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|Place of origin||Pakistan|
|Region or state||Balochistan|
|Main ingredients||Flour, Yeast, Water, Milk, Sugar, Salt|
Popular among the nomadic Balochis, Kaak is very hard once it has been baked.
The dough for the bread is prepared with a mixture of Flour, dry yeast, sugar, salt, milk, water and other ingredients based on the variation. The dough is then flattened and rolled over a preheated stone. Sometimes sesame seeds are added as a complement too. The stone is then baked in a tandoor (English:Oven) until the bread is fully cooked. Kaak is often served with Sajji.
The oven in which the kaak is usually cooked is made of finely hewn stone mined from the local quarry, otherwise known as the kaak block.
In Baloch tradition, the matriarch of the home has the most say in how the kaak is prepared. Once the bread rises the responsibilities of the task are handed over to the younger women of the household to finish the job.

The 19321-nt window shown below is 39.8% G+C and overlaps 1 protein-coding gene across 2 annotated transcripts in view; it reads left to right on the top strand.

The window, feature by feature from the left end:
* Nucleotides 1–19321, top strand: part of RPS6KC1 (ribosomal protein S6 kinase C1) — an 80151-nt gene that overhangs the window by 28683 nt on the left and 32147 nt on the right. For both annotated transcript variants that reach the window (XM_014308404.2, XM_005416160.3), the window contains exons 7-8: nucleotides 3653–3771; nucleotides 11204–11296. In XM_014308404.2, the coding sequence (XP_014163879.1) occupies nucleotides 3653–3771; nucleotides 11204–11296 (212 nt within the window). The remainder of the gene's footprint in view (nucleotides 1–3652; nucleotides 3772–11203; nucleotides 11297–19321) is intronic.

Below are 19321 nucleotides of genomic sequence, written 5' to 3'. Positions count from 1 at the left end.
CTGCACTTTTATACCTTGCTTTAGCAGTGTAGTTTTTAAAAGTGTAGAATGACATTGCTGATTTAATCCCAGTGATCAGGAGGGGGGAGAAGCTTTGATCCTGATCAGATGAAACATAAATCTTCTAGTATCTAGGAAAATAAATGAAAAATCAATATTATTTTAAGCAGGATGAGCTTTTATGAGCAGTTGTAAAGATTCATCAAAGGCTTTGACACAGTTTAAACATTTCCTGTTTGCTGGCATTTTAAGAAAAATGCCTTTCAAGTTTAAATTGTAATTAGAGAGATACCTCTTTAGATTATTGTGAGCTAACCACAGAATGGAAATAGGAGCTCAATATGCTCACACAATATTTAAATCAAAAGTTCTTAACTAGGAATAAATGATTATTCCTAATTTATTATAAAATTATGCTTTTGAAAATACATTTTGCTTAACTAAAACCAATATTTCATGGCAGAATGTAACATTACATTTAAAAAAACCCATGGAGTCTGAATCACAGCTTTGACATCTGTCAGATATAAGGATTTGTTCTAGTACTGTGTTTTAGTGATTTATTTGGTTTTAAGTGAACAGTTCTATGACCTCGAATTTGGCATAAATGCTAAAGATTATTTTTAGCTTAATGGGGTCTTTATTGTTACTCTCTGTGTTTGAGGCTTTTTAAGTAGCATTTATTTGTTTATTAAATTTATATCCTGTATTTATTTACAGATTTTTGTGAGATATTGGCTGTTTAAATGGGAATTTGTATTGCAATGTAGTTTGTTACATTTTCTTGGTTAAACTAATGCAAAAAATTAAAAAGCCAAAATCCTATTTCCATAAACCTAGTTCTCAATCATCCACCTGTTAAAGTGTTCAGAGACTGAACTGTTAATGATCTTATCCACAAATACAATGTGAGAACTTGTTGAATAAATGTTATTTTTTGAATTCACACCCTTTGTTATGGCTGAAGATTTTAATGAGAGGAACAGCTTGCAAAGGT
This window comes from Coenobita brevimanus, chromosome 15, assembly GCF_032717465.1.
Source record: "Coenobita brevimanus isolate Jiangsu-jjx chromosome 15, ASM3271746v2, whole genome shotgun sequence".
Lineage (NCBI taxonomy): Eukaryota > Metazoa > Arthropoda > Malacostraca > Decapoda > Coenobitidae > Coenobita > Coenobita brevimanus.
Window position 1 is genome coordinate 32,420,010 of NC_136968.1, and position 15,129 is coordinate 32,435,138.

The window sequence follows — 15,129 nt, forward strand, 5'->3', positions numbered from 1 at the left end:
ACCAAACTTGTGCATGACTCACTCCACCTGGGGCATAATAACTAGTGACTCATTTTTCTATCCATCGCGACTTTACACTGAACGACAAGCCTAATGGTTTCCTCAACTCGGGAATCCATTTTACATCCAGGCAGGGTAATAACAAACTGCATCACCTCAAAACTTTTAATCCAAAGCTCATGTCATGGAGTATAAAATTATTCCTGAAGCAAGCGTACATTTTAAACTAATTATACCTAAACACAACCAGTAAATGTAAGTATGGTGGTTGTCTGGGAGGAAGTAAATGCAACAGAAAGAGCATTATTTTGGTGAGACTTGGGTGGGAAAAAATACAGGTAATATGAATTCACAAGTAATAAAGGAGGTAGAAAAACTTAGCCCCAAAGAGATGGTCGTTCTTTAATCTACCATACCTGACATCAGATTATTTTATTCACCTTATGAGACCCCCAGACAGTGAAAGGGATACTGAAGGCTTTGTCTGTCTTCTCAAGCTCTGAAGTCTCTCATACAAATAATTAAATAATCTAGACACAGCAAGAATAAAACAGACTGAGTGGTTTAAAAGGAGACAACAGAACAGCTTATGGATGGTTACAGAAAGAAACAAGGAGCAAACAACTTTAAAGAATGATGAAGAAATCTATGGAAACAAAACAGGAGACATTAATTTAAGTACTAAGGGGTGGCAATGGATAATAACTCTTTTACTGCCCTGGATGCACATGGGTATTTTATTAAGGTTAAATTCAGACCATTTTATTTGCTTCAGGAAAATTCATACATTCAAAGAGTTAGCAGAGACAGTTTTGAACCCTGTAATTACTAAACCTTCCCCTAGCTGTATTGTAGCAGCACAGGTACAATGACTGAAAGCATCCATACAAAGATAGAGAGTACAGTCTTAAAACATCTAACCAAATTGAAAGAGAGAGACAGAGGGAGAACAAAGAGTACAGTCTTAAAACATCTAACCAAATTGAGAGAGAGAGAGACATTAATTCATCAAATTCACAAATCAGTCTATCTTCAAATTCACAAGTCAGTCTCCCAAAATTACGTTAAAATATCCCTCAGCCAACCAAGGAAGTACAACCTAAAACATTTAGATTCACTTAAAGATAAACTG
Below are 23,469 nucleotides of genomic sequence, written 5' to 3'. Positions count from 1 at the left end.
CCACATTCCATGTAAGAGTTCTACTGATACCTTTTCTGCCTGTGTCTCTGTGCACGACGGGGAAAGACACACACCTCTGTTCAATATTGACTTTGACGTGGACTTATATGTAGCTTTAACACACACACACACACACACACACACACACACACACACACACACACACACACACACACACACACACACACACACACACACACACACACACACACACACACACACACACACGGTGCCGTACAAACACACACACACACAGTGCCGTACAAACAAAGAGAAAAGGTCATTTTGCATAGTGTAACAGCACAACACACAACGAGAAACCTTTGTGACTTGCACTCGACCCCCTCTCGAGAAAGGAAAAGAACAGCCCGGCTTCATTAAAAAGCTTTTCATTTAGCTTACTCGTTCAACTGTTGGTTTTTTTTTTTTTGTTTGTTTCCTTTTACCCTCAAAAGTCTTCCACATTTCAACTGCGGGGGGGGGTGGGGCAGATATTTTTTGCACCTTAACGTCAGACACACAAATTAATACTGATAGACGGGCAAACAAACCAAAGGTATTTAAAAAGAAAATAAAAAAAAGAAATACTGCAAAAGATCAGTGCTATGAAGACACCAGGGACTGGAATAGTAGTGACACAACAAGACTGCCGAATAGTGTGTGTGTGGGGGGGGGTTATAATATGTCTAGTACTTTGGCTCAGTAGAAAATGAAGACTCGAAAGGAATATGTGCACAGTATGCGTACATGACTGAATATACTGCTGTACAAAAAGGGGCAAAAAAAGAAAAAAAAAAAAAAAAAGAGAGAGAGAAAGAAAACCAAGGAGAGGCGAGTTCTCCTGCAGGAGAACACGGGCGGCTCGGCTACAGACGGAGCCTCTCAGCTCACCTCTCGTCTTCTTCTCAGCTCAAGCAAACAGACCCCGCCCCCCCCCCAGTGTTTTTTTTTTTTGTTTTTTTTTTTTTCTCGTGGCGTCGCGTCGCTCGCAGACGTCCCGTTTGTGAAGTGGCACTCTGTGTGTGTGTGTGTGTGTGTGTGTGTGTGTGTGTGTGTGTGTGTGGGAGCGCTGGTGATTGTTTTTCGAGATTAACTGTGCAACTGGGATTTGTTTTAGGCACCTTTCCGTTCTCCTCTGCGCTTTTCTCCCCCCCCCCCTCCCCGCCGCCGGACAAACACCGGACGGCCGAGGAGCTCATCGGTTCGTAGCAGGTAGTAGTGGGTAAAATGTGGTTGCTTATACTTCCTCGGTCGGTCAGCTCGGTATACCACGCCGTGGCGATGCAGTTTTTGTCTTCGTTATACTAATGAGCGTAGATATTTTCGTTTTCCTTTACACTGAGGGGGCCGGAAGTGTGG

It is also customary among the Balochi people, that the father of the bride feeds his daughter kaak the night before her wedding.
During the summer seasons, a popular baker's festival is held in the town of Mahore (about 2 hours drive from the city of Ima Horneeh) called Khabaz Mahrajan Magiz. The festival highlights the best bakers from across the entire Pakistan, thus drawing very large crowds into the tens of thousands. It is customary at this festival to have an annual Kaak competition, in which all the bakers submit their goods to a panel of judges. The winners of this competition, which include gold, silver, and bronze medalists, have the privilege to showcase their finest kaak at the grand opening ceremony for the festival the following year.
In other Cultures
In Arab countries, the same word refers to thin savory pastry bracelets, often flavored with aniseed or covered with sesame seeds. Kaak bi Loz is a sweet version made with ground almonds.
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